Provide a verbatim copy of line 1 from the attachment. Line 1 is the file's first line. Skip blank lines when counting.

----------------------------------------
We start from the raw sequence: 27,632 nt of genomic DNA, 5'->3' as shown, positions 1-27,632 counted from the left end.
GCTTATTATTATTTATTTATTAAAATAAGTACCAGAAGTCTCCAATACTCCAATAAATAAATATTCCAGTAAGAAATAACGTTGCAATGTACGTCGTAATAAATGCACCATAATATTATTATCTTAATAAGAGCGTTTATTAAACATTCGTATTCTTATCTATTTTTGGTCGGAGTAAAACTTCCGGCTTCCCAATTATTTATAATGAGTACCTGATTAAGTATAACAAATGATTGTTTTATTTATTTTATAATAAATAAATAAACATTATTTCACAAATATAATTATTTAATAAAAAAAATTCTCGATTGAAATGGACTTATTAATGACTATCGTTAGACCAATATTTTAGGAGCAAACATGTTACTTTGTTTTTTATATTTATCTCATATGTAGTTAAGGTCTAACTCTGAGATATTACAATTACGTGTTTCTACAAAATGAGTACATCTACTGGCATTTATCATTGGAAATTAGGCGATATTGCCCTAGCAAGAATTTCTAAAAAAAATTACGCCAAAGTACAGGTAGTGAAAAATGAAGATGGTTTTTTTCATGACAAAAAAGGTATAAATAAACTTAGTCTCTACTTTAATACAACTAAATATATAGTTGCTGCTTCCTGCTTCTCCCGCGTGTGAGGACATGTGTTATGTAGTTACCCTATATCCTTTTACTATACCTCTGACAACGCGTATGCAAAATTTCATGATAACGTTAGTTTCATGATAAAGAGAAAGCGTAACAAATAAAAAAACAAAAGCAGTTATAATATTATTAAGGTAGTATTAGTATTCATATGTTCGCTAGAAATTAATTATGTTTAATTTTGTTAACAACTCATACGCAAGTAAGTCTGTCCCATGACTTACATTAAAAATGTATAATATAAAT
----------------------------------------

We start from the raw sequence: 27,632 nt of genomic DNA, 5'->3' as shown, positions 1-27,632 counted from the left end.